Directed by Eric Pham
Stars Violett Beane, Ella LaMont, Dalton E. Gray, and Johnny Walter
There are plenty of ways that an indie movie can make up for a lack of budget. Interesting camera work, great characters, fantastic writing, unique presentation, an interesting idea… any number of things. Great indie horror films tick off at least one of the boxes. Great “bad” horror movies usually tick off several for how spectacularly they fail. Either way, it’s the exceptional qualities of these films that allows them to worm their way into our hearts and collective minds for years and years.
The absolute worst thing that a movie can be is bland. Unremarkable, forgettable, middle-of-the-road, mediocre, safe, banal—whatever you call it, the film does nothing to set itself apart from the pack. You shut it off feeling empty and unsatisfied. You spent the last 90 minutes waiting in line for Gordon Ramsey and were just served Applebee’s.
That’s a lot of words to set the scene for Flay, and probably more than it deserves. If Flay were a flavor of ice cream, it would be “gelatin.” Almost everything about it is safe, standard, and predictable. The only thing remarkable about it is how they got through a whole 94 minutes with so little blood, action, or actual scares.
Taking place in a small town smack dab in the center of Somewhere, USA, Flay tells the story of a young woman named Moon (Elle LaMont) and her brother River (Dalton E. Gray). Moon has been away for sometime, pursuing a career or something in New York while River is abandoned to take care of their drug addict mother. Moon is forced to return after her mother is found dead. Tensions ensue.
It’s not just awkward dinner table conversations and teenage angst that the reunited siblings are forced to deal with. They are also haunted by a tall, faceless, lanky man in a suit. Drawn to a chain that their mother found in a pawn shop, this entity is out to kill anyone and everyone that… exists? Is adjacent to the chain? The rules are kind of fuzzy on that one.
Now, by my description, you might be wondering if this is a Slender Man movie. If you were to ask the director, I’m sure his answer would be no. If you ask anyone with common sense, the answer is yes. The movie gives the explanation that the spirit is actually an ancient Native American shaman, who has placed a curse on the chains used to bind him as soldiers cut off his face. It was standard practice at the time to force Native Americans to adopt western names and clothing, so that’s where he gets his fancy threads. So why is his entire head pure white? Why is he so tall and slender? Because he is Slender Man.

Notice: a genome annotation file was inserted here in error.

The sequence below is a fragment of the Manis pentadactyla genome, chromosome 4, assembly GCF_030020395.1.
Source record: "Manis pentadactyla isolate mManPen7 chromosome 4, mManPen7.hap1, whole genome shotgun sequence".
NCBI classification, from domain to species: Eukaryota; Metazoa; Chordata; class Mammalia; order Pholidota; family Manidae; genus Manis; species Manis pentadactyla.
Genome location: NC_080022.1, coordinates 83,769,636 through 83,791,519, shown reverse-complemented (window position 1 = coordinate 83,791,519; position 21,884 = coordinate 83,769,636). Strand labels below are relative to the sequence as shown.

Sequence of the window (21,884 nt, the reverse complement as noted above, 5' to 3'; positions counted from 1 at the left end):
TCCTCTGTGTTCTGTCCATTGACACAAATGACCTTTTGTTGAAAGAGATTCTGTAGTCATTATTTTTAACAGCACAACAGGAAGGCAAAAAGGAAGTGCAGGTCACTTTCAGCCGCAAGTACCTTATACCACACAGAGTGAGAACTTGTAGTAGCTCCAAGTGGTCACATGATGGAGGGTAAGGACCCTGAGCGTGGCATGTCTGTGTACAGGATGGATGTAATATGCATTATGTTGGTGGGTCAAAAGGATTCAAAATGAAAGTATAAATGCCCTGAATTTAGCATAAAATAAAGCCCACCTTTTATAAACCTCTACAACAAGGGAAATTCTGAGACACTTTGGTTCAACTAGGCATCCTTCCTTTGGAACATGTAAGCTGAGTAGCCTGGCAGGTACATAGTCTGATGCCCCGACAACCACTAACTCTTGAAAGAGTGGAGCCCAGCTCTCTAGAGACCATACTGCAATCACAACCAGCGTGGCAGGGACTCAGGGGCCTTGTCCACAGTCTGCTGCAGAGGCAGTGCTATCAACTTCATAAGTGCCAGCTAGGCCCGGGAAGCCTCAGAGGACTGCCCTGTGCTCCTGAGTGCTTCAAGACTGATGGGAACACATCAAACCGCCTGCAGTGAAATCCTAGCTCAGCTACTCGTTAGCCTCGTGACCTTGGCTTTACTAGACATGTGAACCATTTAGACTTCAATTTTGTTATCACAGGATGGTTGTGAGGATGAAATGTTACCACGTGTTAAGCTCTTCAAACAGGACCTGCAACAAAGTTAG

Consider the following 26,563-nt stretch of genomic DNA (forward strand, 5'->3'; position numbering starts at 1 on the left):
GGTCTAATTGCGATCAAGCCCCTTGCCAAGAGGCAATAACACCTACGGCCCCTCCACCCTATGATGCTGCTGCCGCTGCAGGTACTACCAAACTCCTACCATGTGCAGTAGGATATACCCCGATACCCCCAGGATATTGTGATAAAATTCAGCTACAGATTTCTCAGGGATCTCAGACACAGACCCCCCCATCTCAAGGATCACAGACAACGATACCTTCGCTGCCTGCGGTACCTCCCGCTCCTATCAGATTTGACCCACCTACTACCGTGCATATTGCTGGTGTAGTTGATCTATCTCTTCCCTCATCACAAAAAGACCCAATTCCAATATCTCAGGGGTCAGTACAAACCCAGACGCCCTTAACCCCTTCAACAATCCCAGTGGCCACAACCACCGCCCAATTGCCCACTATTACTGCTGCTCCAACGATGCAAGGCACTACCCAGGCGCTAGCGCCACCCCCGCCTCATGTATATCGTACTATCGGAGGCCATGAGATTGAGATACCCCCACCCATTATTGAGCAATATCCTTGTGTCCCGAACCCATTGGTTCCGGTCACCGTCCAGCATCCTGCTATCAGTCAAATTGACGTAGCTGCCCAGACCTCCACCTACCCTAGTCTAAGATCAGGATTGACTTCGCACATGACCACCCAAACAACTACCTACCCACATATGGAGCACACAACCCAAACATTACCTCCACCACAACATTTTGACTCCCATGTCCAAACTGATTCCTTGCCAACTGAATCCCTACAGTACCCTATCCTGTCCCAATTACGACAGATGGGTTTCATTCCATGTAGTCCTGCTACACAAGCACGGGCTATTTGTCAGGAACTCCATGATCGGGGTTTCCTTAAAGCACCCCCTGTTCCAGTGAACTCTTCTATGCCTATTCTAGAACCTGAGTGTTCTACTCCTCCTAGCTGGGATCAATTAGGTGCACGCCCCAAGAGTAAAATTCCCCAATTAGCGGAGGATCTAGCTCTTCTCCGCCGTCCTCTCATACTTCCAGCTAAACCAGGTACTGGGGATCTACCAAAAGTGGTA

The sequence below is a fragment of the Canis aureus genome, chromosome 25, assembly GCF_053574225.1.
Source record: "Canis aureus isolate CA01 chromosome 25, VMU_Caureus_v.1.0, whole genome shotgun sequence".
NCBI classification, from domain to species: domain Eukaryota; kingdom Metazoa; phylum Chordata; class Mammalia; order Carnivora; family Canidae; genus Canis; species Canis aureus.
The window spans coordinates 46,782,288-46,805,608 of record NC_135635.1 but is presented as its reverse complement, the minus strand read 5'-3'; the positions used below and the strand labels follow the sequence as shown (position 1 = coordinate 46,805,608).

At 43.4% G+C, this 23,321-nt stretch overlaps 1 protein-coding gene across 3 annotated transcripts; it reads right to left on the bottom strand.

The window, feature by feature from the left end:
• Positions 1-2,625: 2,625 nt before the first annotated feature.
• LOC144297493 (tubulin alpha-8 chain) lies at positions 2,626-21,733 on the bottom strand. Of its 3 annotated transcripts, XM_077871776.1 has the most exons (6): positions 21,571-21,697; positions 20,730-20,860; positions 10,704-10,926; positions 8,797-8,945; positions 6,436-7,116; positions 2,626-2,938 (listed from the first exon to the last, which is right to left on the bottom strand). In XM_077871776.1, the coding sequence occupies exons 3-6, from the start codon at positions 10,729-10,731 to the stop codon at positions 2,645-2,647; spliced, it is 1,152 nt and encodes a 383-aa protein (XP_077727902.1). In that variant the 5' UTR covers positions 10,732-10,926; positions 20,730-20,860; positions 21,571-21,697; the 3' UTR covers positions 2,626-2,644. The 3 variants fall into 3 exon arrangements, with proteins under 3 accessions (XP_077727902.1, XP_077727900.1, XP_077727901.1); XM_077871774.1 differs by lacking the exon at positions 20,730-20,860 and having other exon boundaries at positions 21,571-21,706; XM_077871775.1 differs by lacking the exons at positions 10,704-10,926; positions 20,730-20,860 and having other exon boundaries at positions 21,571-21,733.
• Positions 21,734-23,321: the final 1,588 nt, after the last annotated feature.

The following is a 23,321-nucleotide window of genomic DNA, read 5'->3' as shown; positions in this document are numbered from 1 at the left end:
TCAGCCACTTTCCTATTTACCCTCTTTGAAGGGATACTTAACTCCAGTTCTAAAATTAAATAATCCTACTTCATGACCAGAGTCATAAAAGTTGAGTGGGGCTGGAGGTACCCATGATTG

It’s just one of several half-assed, underdeveloped contrivances strung together to make the movie seem like it has some thought put into it. Why are their names River and Moon? Are they Native Americans, who have some connection to the monster hunting them? Nope! When Moon touches the chain, why does she have visions of the spirit? When River paints, why does he channel dark visions? Why does the creature come out of the water? Why does their mother manifest before the creature strikes? How is it actually killing people? What does it want? None of the backstory, characters, or motivations are fleshed out enough to provide anything but the most vestigial justification to put moving pictures on a screen for an hour and a half.
But hey, even the most nonsense of plots can still be fun if the action is good! This is where Flay fails most miserably. Of the film’s handful of deaths, all of them happen off-screen. I think what happens is that the Slender Man pulls them into a puddle and they drown. There’s no blood, no intensity, just a dude standing behind them, an audio cue, and the scene ends. Next time we see them, they’re dead. Riveting stuff.
Now I’ve been shitting on Flay pretty hard, so I want to take a moment to recognize what it does well. The relationship between Moon and Officer Forman (Johnny Walter) was actually pretty charming at times. There were also a couples of scenes between River and Moon that actually bordered on heartfelt. Not all of them, heavens no, but one or two that stood out as being decent. There’s one shot that looked pretty cool, where River was painting a canvas and the paint started running upwards. Those are the three nice things I have to say.
Flay will not entertain you. With no real action, basic characters, average camera work, and a sub-par plot, it doesn’t take any risks to elevate itself above the sum of its parts. The only people I can imagine getting excited while watching it are Slender Man fetishists.
Without any solid scares, characters, or ideas, you’re better off watching something that’s either far better or far more terrible.